Purple Magazine
— Purple 76 Index issue #29 S/S 2018

Troncy éric

the reasons why i decided to become an art critic
and exhibition curator
and why i wouldn’t do the same thing today

portrait by JONAS UNGER
text by ÉRIC TONCY

I decided to take an interest in contemporary art and become an art critic and exhibition curator on Feb. 7, 1981, after having seen Michel Journiac’s performance Corps Interdit [Forbidden Body] at the Maison de la Culture in Nevers — I was 16 years old. In hindsight, I think I was struck above all by the courage it took to create such a work there in Valéry Giscard d’Estaing’s France, the courage it certainly took to stage this production, and the courage it probably took to be an artist anywhere in the world, at that moment. I told myself it took a certain courage to decide to commit to a discipline that hardly anyone was interested in, and that to do so, a person had to have a hell of a desire to live at the margins.

I understood that this discipline could only be grasped in relation to its own history; I studied art history at the Sorbonne, and finally, at the École du Louvre, I found the finest professors of this subject, which was still only rarely taught. And then I had the good fortune to meet people my own age who were as fascinated as I was with the desire for the margins this discipline implied, its serious engagement with a history disconnected from the preoccupations of the public at large, and the urgent necessity of inventing the next stage of the history of forms. This next stage would have to arise, unquestionably, from a perfect knowledge of history, but coupled with a desire to subvert this history, to knock its agents about, to take an opposite stance to what had been done “before.” I chose contemporary art, in sum, for the way its participants sought to shrug off their social isolation and take very seriously — amidst widespread indifference — their responsibility toward the history that had preceded them. I had the good fortune, in 1995, to become the co-director of a center, the Consortium in Dijon, whose founders, Franck Gautherot and Xavier Douroux, shared on all counts my “intellectual” approach to this discipline. They themselves, since 1977, had devoted their time to exhibiting completely marginal artists, whom no one was interested in, and who distinguished themselves by the courage with which they carried out their work with absolute rigor: Christian Boltanski in 1978; Cindy Sherman, Jenny Holzer, and Daniel Buren in 1982; Carl Andre and Richard Prince in 1983; to name a few.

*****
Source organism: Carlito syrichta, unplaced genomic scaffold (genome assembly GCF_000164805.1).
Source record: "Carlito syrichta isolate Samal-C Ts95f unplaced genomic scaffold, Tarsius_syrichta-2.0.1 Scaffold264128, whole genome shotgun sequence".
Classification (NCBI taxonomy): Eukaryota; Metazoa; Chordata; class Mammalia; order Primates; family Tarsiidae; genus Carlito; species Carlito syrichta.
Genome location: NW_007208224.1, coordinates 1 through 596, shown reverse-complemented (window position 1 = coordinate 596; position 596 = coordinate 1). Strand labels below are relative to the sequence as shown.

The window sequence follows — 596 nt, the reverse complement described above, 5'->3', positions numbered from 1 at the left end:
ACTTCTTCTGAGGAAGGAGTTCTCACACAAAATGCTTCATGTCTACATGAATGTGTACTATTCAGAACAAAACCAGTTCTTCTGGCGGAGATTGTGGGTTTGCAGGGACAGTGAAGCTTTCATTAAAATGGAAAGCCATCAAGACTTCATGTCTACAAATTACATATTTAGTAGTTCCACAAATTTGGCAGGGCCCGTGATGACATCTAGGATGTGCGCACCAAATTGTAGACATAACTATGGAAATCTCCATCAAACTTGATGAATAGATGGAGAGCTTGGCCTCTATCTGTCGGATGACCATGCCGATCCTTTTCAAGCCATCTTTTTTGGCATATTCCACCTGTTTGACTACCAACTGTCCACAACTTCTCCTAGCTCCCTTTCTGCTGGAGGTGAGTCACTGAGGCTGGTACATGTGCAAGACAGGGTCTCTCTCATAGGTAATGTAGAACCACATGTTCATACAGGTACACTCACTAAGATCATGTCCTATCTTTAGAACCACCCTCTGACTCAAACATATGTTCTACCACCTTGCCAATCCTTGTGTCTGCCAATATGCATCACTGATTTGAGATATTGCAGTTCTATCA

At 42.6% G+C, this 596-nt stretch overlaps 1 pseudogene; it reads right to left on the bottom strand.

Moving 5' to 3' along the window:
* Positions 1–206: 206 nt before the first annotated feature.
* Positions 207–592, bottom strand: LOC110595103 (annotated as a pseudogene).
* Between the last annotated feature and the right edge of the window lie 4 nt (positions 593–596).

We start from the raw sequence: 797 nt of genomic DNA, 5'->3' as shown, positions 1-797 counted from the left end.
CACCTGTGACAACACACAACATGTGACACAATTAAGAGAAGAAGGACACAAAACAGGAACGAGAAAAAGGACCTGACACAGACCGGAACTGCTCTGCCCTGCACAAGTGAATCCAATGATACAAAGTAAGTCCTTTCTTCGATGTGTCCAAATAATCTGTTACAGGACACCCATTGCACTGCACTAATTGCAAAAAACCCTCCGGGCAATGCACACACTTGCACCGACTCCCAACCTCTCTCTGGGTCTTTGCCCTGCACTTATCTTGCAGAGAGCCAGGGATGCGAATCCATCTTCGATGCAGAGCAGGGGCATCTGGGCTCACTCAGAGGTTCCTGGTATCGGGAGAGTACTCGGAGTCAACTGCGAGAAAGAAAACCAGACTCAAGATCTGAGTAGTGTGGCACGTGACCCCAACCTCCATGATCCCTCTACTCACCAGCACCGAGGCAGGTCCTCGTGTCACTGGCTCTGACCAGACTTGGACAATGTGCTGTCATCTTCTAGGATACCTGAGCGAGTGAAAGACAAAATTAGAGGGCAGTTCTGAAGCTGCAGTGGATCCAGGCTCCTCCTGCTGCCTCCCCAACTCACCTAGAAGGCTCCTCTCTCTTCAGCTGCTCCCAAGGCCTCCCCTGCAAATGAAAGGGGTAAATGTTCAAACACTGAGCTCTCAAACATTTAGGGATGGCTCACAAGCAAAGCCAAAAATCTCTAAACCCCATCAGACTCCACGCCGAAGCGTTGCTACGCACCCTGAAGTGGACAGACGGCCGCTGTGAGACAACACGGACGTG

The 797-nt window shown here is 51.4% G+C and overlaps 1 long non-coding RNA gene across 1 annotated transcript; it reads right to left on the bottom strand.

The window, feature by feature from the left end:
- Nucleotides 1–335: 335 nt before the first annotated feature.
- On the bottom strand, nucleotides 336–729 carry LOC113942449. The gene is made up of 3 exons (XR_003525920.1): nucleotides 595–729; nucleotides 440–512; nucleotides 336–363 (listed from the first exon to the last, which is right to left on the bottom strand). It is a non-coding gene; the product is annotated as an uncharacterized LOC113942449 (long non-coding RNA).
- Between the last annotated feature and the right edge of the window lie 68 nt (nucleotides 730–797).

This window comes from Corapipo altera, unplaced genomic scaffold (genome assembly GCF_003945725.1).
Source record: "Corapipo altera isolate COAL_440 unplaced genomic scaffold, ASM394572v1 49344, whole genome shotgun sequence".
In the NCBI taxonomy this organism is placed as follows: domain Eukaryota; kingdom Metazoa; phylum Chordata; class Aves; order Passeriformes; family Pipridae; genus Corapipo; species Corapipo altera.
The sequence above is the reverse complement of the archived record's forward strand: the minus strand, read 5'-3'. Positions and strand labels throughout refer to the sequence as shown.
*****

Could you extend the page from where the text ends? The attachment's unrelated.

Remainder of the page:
I think that if I were 16 years old today, I would not decide to take an interest in contemporary art or become an art critic and exhibition curator for the many reasons above. We have to find other reasons — but which ones?


[Table of contents]

Purple 76 Index issue #29 S/S 2018

Table of contents

Purple Index 76

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